Peace and latrines in Mershing, South Darfur
Dar Alsalam Abdullah and her family are finally able to return to their home village
Under the scorching sun or in the complete darkness and silence of the night Dar Alsalam would have to walk 1 kilometre just to use the bathroom. This was especially difficult for her during the years where she would be pregnant with her six children.
“It would take me around twenty minutes to walk to and back from the location where I could respond to the call of nature. Oftentimes, my children would be screaming and crying for me to get back.”
Dar Alsalam and her family have been displaced since 2004 when conflict arose throughout the Darfurs, leaving them no option but to move to Otash Camp for Internally Displaced People (IDPs), 5 kilometres away from Nyala town in South Darfur.
However, in 2015 they were finally able to come back to their old hometown village, Gangu in Mershing locality.
The village seems to have been wiped clean, with no traces of life , but that is slowly changing. You can see children playing around, women lining up at water points and others trying to generate income through coal making, as piles of bags of coal line the streets of Gangu. Although it may take a while to resettle and rebuild their lives, Dar Alsalam and her family are happy that there is peace in their home village.
For a while, Dar Alsalam, and her family of four girls and two boys did not have access to any private latrine in their home. They would walk for about 1 kilometre to the outskirts of the village to use the bathroom.
Open defecation causes many diseases including diarrhea which is the second largest killer of children under five years in Sudan, 60 per cent of these cases are attributable to factors essentially originating from poor management of human excreta.
“I used to be afraid for my children to go to the ‘khala’ (desert) because of scorpions and snakes,” says Dar Alsalam.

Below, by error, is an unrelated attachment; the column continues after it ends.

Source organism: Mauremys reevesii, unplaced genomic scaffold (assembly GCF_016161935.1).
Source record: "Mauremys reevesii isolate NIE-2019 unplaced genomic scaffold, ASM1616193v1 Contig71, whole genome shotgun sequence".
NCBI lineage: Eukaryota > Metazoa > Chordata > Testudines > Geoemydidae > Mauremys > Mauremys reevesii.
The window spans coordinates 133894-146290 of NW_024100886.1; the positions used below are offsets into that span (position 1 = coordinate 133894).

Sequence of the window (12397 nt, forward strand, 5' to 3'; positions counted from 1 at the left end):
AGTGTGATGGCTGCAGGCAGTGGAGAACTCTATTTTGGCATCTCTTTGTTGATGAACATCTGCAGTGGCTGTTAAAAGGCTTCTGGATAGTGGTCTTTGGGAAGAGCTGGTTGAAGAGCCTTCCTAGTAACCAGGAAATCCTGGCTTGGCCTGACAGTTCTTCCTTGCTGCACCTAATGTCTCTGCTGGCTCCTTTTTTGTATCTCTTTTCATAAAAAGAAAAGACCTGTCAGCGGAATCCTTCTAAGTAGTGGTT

With a population of 550 people and over 50 households, only 12 houses had latrines before UNICEF’s intervention.
“As a woman, especially when I was pregnant, it was very difficult for me to go to that far whenever I needed to go,” Dar Alsalam. “I was also afraid for my daughters to go that far when it is late at night, their safety was always a concern.”
In November 2019, UNICEF and the Ministry of Health officially launched a road map to Open Defecation Free (ODF) Sudan by 2022. The key interventions of the road-map target households, institutions, health centers, schools, religious centers, markets, and other key community centers. Through the road-map, the Ministry of Health and UNICEF’s main objective is to recognize the economic and social empowerment that comes along when all public institutions and households have access to clean and safe toilets.
“My husband built our toilet and now we don’t have to worry about going far,” says Dar Alsalam. “My children used to get sick all the time but now they are doing well and are healthy.”
UNICEF currently contributes to more than 80 per cent of the ODF results in the country with support from key donors such as DFID, KFW, KOICA, and Qatar Foundation. Together with the Federal Ministry of Health, UNICEF is also supporting the development of State ODF road maps. Eight states have drafted road maps to eliminate open defecation.